“I always wondered how he got through a small opening in the attic,” says Mr. Brown, who owns the CakeLove bakery on U Street Northwest and soon will open one in Silver Spring.

Sir David Manning, 56, England’s ambassador to the United States, also has a Santa story from his childhood in the town of Chichester on England’s southeastern coast.

“I lived in a house with a big chimney, and what really stands out is one year there was a trail of newspapers from the chimney to my bedside. On the newspapers were sooty footprints,” Ambassador Manning says. “I remember my mother saying, ‘How very considerate of Father Christmas,’” the British name for Santa.

That same Christmas, or maybe the next, when he was 5 years old, Ambassador Manning received his first bicycle, with training wheels.

“I remember it being an amazing sense of freedom, power and excitement,” he says. “It felt as if I were joining the world a bit.”

He also has a vivid food memory. Every Christmas, his mother would serve a Christmas pudding that was doused with brandy. Just before serving it, she would set it on fire.

“As children, we thought it was very exciting to see the flames,” he says. It tasted good, too.

But what would Christmas be without “Silent Night” and “Jingle Bells”?

Norman Scribner, artistic director of the Choral Arts Society of Washington, says he enjoyed Christmas music even as a young child.

“I especially loved the Christmas carols,” Mr. Scribner says.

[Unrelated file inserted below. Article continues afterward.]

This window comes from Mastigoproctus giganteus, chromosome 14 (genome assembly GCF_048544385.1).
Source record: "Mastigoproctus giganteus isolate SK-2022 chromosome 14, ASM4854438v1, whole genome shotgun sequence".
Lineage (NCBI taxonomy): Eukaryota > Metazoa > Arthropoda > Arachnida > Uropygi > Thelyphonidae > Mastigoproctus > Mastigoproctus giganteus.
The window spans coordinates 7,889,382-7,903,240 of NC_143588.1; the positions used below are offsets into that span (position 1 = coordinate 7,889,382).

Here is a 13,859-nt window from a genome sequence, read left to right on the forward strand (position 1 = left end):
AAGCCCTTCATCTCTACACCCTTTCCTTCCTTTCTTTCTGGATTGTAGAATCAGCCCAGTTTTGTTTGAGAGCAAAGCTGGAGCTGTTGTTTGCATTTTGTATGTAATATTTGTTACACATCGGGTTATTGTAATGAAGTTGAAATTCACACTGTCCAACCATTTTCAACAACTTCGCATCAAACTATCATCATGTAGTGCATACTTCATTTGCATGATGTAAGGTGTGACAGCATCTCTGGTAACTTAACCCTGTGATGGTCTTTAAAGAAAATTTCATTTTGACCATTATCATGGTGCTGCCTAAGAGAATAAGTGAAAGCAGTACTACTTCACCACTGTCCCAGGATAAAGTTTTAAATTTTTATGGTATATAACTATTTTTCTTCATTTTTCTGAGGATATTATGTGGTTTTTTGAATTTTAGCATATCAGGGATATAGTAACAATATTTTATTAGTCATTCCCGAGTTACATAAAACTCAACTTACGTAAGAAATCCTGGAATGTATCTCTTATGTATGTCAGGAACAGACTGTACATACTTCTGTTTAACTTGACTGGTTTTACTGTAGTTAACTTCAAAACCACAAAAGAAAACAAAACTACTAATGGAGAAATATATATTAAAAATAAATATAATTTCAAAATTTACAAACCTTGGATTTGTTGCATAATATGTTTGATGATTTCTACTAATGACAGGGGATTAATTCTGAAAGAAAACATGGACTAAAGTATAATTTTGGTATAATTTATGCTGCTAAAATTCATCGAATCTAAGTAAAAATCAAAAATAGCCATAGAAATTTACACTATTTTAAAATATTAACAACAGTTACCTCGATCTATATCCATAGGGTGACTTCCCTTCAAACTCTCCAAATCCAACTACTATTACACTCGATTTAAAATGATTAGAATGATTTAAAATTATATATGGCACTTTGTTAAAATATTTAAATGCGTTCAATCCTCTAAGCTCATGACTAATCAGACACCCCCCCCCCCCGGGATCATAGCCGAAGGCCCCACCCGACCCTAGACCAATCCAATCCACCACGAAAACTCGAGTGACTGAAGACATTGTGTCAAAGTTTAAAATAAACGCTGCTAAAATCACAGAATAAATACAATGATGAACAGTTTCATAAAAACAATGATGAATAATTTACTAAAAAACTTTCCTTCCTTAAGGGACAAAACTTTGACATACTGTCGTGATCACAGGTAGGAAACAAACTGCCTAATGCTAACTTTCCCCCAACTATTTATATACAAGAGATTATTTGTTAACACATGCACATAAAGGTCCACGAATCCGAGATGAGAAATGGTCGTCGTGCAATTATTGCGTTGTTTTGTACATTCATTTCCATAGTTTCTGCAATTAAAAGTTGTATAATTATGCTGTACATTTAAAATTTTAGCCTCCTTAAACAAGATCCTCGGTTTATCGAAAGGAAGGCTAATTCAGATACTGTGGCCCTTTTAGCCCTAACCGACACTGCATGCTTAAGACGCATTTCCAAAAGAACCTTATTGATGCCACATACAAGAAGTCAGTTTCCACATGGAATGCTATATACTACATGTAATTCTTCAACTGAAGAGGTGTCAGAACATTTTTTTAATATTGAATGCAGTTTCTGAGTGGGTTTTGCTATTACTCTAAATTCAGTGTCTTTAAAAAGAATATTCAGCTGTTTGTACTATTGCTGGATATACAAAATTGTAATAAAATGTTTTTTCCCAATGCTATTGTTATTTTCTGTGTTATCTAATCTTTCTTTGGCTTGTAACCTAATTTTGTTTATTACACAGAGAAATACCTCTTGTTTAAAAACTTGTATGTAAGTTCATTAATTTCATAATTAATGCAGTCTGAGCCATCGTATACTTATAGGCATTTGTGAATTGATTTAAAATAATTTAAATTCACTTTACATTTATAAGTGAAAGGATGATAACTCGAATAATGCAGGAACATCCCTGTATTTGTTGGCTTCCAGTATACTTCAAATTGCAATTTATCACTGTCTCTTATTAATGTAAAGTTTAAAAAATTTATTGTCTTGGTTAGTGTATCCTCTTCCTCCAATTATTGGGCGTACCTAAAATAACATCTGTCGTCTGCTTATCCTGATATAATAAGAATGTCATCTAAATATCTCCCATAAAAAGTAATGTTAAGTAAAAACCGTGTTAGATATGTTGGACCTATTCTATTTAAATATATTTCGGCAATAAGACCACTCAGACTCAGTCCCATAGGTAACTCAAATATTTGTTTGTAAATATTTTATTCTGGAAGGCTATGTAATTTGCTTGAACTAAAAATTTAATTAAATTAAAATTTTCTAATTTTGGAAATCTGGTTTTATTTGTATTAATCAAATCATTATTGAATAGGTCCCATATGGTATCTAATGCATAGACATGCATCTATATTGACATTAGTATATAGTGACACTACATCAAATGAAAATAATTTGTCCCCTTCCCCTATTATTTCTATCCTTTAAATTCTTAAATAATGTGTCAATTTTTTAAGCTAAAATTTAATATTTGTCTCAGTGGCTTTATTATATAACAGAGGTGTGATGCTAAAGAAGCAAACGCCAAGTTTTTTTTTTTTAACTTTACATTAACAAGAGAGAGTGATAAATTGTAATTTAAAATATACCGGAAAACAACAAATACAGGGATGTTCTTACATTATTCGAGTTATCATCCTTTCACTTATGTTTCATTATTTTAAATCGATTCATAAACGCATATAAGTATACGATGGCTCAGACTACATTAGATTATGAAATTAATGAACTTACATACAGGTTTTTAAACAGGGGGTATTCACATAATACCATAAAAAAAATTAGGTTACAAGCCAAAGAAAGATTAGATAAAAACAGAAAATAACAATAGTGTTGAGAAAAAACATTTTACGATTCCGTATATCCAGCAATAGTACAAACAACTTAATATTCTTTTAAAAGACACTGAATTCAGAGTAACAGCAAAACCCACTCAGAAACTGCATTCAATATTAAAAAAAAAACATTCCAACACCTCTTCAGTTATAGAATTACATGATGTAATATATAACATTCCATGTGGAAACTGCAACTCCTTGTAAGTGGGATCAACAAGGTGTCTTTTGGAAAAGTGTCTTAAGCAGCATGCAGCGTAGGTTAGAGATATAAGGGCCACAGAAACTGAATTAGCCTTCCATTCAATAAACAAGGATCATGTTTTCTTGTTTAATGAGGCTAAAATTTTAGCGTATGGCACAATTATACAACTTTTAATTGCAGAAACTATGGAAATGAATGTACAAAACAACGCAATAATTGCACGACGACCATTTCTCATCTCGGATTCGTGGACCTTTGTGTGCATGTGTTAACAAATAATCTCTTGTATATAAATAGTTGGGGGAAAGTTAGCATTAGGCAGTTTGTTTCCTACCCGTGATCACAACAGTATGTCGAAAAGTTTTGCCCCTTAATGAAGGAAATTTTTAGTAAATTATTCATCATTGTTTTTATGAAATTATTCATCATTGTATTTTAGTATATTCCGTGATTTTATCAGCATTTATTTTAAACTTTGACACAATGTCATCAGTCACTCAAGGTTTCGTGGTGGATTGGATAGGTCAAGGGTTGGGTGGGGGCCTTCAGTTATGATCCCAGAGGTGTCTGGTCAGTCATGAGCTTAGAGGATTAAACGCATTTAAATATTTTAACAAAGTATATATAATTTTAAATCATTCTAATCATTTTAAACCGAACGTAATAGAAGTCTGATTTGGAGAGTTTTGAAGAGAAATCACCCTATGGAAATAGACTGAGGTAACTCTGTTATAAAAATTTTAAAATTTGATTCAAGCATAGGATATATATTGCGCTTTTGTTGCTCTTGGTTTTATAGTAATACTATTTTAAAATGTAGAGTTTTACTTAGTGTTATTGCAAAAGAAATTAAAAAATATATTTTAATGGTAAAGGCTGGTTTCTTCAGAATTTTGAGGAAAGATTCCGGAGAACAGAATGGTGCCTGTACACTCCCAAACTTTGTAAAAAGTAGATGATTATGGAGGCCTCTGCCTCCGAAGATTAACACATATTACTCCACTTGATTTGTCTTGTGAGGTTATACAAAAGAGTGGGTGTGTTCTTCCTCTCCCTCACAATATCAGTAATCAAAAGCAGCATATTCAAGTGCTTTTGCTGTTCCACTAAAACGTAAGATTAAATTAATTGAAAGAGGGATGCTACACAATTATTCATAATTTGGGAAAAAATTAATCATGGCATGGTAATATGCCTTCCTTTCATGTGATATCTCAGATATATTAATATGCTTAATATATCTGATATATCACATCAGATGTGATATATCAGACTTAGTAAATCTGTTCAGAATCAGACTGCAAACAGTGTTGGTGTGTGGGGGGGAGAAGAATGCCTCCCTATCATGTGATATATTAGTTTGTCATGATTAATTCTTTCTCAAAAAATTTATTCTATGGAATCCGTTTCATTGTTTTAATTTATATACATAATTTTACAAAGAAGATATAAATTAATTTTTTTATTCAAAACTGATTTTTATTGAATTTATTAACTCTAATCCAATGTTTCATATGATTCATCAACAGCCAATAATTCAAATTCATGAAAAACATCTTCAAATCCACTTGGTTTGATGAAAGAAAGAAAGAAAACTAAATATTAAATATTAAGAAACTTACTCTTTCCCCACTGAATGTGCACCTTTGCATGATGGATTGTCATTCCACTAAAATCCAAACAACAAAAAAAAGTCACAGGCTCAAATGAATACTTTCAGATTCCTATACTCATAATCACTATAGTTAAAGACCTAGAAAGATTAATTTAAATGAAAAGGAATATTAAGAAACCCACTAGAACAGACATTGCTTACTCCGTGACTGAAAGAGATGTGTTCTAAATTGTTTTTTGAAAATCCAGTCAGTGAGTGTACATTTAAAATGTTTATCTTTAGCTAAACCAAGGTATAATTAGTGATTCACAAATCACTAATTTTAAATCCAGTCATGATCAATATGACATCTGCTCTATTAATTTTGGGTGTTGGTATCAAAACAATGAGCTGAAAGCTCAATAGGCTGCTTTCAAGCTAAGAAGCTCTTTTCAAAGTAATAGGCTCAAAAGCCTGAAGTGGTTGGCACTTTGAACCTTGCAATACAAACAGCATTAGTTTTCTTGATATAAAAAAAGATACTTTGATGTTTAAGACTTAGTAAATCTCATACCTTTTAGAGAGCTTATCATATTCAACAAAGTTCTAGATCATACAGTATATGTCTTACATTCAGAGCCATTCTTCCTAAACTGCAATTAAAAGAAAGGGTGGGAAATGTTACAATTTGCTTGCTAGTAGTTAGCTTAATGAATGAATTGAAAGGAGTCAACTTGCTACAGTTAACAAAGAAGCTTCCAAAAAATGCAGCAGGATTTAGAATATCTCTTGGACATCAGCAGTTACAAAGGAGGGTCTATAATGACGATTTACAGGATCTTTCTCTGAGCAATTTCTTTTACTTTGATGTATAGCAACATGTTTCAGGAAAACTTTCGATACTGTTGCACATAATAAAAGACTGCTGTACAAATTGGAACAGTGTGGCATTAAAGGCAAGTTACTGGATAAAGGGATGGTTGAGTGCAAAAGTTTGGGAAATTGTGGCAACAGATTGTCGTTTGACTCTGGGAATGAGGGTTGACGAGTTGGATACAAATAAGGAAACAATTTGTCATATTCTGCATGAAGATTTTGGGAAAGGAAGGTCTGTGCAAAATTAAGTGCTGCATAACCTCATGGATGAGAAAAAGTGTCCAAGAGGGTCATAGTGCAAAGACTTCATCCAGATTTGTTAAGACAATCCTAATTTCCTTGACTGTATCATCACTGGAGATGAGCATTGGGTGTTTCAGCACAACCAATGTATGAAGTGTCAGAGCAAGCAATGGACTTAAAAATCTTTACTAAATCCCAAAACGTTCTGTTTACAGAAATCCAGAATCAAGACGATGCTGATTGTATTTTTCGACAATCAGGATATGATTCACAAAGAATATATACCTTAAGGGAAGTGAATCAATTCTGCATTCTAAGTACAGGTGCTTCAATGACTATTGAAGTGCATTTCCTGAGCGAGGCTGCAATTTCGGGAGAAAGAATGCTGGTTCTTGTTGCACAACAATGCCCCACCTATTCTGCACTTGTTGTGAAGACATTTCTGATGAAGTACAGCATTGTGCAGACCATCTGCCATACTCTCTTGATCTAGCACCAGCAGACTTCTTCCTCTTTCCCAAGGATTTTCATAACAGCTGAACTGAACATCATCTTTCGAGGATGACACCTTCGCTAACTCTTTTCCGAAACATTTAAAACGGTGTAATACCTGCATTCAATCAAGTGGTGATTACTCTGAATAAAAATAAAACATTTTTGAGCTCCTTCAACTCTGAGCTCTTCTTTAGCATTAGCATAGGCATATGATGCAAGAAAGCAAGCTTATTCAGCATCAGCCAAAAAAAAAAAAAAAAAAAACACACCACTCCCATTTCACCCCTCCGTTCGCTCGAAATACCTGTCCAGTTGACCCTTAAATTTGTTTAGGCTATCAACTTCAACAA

As he grew up in a minister’s home (his father was a minister at a Methodist church in Baltimore) it was not just the music that made an impression.

“I learned the joy of giving early on, the biblical admonishing that we’re more blessed when we give than when we receive,” Mr. Scribner says.

Nevertheless, one gift that he received when he was about 9 years old does stand out, says Mr. Scribner, 69.

“We always had a tree. I remember [my dad] pointing to the top of the tree, asking, did I see that walnut up there?” Mr. Scribner says. “As I was trying to grab it, it fell. As it hit the floor, it opened, and a dollar bill fell out. I remember thinking, ‘One dollar; that can buy 20 loads of candy.’”

Then there are the memories that don’t fall into categories very easily. They’re simply enchanting. Listen to Molly Smith, artistic director at the Arena Stage.

“When I was a child, my mother was a social worker for adoptions, and on Christmas Eve, we would go out to this giant farmhouse outside Yakima, Washington,” says Ms. Smith, 53. “Inside were about 20 pregnant women. The man who took care of them was dressed as Santa Claus, there was a 20-foot Christmas tree, candles everywhere, the smell of roasting turkey,” she says. “It was amazing. It was like being surrounded by Madonnas.”

Ms. Smith’s memory is hard to top, but here’s another atmospheric reminiscence, from National Public Radio host and lifelong Washingtonian Diane Rehm, 69. Ms. Rehm wrote us the following:

“I can still see the Christmas tree and the beautiful creche in the fireplace at the home we lived in from the time I was 5 until I was 16 years old.

“Each year, after I went to bed on Christmas Eve, my mother and father would decorate the tree and create the Nativity scene so that when I came down the next morning, the living room had been totally transformed into a magical and shimmering space, with presents all around.

“Each piece of the Nativity scene was so tiny and precious, especially the Baby Jesus in his crib, with the shepherds and Wise Men around him and his Mother Mary.

“Of course, I could never sleep through the night, so I generally managed to sneak out of bed at about 2 or 3 a.m., to gaze at it all.

Children sneaking out of bed on Christmas Eve? Some things never change, no matter how many years pass.